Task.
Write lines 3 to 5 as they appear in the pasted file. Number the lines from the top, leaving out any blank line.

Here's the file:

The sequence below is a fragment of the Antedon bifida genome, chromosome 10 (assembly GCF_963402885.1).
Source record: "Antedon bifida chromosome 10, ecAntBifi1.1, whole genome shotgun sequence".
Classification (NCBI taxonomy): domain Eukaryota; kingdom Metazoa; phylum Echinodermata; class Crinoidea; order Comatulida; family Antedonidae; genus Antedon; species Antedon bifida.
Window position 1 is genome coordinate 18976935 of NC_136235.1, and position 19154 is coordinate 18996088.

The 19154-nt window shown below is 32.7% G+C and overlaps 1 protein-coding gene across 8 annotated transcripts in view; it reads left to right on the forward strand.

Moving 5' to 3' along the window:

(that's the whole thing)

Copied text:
Classification (NCBI taxonomy): domain Eukaryota; kingdom Metazoa; phylum Echinodermata; class Crinoidea; order Comatulida; family Antedonidae; genus Antedon; species Antedon bifida.
Window position 1 is genome coordinate 18976935 of NC_136235.1, and position 19154 is coordinate 18996088.

The 19154-nt window shown below is 32.7% G+C and overlaps 1 protein-coding gene across 8 annotated transcripts in view; it reads left to right on the forward strand.